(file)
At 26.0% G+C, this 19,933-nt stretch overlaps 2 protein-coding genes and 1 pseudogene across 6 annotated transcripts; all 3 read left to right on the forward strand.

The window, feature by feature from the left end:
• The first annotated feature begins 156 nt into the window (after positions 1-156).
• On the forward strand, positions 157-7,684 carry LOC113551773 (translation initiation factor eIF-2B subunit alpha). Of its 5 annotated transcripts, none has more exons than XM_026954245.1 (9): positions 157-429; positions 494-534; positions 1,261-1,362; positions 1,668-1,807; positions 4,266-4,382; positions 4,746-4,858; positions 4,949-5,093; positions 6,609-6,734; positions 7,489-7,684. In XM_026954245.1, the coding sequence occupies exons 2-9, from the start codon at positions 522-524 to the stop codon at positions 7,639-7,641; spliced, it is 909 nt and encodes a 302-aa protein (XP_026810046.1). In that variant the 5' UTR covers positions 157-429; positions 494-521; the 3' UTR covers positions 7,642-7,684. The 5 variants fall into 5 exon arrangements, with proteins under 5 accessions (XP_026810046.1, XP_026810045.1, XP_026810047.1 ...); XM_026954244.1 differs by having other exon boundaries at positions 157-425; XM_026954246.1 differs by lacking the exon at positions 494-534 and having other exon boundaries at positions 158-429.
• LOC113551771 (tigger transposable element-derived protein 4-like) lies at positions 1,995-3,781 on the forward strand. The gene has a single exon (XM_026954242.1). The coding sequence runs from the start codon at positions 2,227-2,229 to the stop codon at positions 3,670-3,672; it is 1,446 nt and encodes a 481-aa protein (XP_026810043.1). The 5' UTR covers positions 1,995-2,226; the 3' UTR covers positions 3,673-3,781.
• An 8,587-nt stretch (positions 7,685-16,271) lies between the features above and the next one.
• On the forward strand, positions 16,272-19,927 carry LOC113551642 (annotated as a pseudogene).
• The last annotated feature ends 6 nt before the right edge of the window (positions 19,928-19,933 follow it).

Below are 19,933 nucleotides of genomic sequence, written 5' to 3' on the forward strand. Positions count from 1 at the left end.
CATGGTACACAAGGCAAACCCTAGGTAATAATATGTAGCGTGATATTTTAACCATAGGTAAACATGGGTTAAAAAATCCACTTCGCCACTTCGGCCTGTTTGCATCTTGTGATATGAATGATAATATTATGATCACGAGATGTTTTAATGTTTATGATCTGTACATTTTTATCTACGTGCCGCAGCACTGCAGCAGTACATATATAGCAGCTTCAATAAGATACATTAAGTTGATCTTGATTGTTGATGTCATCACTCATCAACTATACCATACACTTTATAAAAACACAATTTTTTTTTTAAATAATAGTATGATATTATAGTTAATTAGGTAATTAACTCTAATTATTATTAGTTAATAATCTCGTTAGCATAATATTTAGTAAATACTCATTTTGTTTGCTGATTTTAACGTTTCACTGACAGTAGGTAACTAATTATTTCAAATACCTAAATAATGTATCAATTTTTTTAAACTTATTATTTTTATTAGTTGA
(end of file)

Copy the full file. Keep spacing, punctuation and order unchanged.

At 26.0% G+C, this 19,933-nt stretch overlaps 2 protein-coding genes and 1 pseudogene across 6 annotated transcripts; all 3 read left to right on the forward strand.

The window, feature by feature from the left end:
• The first annotated feature begins 156 nt into the window (after positions 1-156).
• On the forward strand, positions 157-7,684 carry LOC113551773 (translation initiation factor eIF-2B subunit alpha). Of its 5 annotated transcripts, none has more exons than XM_026954245.1 (9): positions 157-429; positions 494-534; positions 1,261-1,362; positions 1,668-1,807; positions 4,266-4,382; positions 4,746-4,858; positions 4,949-5,093; positions 6,609-6,734; positions 7,489-7,684. In XM_026954245.1, the coding sequence occupies exons 2-9, from the start codon at positions 522-524 to the stop codon at positions 7,639-7,641; spliced, it is 909 nt and encodes a 302-aa protein (XP_026810046.1). In that variant the 5' UTR covers positions 157-429; positions 494-521; the 3' UTR covers positions 7,642-7,684. The 5 variants fall into 5 exon arrangements, with proteins under 5 accessions (XP_026810046.1, XP_026810045.1, XP_026810047.1 ...); XM_026954244.1 differs by having other exon boundaries at positions 157-425; XM_026954246.1 differs by lacking the exon at positions 494-534 and having other exon boundaries at positions 158-429.
• LOC113551771 (tigger transposable element-derived protein 4-like) lies at positions 1,995-3,781 on the forward strand. The gene has a single exon (XM_026954242.1). The coding sequence runs from the start codon at positions 2,227-2,229 to the stop codon at positions 3,670-3,672; it is 1,446 nt and encodes a 481-aa protein (XP_026810043.1). The 5' UTR covers positions 1,995-2,226; the 3' UTR covers positions 3,673-3,781.
• An 8,587-nt stretch (positions 7,685-16,271) lies between the features above and the next one.
• On the forward strand, positions 16,272-19,927 carry LOC113551642 (annotated as a pseudogene).
• The last annotated feature ends 6 nt before the right edge of the window (positions 19,928-19,933 follow it).

Below are 19,933 nucleotides of genomic sequence, written 5' to 3' on the forward strand. Positions count from 1 at the left end.
CATGGTACACAAGGCAAACCCTAGGTAATAATATGTAGCGTGATATTTTAACCATAGGTAAACATGGGTTAAAAAATCCACTTCGCCACTTCGGCCTGTTTGCATCTTGTGATATGAATGATAATATTATGATCACGAGATGTTTTAATGTTTATGATCTGTACATTTTTATCTACGTGCCGCAGCACTGCAGCAGTACATATATAGCAGCTTCAATAAGATACATTAAGTTGATCTTGATTGTTGATGTCATCACTCATCAACTATACCATACACTTTATAAAAACACAATTTTTTTTTTAAATAATAGTATGATATTATAGTTAATTAGGTAATTAACTCTAATTATTATTAGTTAATAATCTCGTTAGCATAATATTTAGTAAATACTCATTTTGTTTGCTGATTTTAACGTTTCACTGACAGTAGGTAACTAATTATTTCAAATACCTAAATAATGTATCAATTTTTTTAAACTTATTATTTTTATTAGTTGA